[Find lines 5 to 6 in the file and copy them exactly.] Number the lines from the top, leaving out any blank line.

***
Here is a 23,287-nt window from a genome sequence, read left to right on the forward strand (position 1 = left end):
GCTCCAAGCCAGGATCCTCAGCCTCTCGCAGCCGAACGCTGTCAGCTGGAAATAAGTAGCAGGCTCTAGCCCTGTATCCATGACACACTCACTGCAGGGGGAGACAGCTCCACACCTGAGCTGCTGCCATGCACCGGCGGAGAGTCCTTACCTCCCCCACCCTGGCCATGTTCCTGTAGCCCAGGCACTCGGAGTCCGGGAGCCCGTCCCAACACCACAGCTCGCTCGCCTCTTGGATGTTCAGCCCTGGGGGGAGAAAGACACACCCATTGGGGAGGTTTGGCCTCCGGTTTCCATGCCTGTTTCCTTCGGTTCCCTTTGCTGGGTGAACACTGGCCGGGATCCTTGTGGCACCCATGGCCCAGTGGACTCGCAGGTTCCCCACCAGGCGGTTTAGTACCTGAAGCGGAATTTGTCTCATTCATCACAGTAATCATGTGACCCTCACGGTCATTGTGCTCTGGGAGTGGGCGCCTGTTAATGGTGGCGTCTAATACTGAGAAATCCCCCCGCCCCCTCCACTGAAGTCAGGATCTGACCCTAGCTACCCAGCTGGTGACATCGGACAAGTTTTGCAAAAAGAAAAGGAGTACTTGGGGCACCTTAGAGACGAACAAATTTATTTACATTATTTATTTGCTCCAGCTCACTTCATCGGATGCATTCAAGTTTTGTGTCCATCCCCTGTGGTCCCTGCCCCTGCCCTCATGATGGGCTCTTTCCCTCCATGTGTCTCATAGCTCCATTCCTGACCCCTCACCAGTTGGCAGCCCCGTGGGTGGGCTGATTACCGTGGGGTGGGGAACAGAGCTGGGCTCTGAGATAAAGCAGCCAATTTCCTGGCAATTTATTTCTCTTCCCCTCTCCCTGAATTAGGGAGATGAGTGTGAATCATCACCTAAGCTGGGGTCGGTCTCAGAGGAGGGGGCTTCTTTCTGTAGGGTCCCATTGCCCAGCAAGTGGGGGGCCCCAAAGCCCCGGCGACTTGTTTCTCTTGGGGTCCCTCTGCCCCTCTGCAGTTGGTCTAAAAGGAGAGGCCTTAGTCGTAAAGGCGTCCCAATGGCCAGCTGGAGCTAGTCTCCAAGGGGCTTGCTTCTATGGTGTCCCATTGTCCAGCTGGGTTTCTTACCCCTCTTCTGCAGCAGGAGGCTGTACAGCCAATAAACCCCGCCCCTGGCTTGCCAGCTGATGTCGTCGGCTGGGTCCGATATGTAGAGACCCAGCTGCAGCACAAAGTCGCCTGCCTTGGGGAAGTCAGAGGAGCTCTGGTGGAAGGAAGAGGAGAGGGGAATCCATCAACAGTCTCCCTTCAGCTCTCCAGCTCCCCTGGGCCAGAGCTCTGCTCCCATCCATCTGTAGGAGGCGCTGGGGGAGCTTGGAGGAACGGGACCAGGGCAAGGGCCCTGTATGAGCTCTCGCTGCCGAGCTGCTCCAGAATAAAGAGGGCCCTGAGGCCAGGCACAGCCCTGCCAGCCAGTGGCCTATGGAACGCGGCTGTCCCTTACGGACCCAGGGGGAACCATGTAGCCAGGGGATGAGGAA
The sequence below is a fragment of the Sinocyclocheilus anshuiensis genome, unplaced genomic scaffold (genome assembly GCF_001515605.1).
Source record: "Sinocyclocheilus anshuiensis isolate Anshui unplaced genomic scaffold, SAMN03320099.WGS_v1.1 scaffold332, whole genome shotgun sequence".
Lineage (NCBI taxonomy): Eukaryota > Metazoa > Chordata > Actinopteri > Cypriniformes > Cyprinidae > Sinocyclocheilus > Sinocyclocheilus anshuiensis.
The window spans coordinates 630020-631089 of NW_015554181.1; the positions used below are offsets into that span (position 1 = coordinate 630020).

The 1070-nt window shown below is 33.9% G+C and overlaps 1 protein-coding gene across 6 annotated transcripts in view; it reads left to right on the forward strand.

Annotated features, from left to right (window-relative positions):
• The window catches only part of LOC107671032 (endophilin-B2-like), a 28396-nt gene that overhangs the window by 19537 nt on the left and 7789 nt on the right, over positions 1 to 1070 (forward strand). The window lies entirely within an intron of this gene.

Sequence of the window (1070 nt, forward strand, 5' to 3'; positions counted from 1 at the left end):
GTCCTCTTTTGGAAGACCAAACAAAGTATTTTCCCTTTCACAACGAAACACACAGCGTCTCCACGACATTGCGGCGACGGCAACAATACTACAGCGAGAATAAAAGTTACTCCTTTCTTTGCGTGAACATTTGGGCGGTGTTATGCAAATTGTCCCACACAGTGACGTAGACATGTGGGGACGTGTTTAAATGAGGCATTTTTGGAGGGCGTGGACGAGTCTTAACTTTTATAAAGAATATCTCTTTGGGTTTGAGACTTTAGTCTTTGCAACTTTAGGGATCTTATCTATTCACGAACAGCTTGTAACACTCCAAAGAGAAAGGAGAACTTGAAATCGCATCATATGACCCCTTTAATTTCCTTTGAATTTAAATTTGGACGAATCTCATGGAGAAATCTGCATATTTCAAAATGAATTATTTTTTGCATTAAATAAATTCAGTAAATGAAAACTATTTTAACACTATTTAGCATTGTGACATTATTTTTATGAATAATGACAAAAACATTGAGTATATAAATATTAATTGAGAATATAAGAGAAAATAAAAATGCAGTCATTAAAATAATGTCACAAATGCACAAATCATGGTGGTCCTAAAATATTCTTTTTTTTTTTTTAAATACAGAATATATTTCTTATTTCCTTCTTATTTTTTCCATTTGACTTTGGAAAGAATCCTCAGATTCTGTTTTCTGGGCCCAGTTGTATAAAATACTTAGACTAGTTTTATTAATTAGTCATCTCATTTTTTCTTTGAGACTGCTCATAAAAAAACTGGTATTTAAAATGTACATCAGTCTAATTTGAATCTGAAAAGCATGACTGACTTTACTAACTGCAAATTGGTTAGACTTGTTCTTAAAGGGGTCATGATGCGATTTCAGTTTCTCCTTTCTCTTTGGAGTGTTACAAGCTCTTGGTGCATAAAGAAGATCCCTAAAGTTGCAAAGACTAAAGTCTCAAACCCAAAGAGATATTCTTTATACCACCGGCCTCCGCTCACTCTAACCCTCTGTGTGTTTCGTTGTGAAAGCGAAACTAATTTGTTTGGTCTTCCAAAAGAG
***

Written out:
Lineage (NCBI taxonomy): Eukaryota > Metazoa > Chordata > Actinopteri > Cypriniformes > Cyprinidae > Sinocyclocheilus > Sinocyclocheilus anshuiensis.
The window spans coordinates 630020-631089 of NW_015554181.1; the positions used below are offsets into that span (position 1 = coordinate 630020).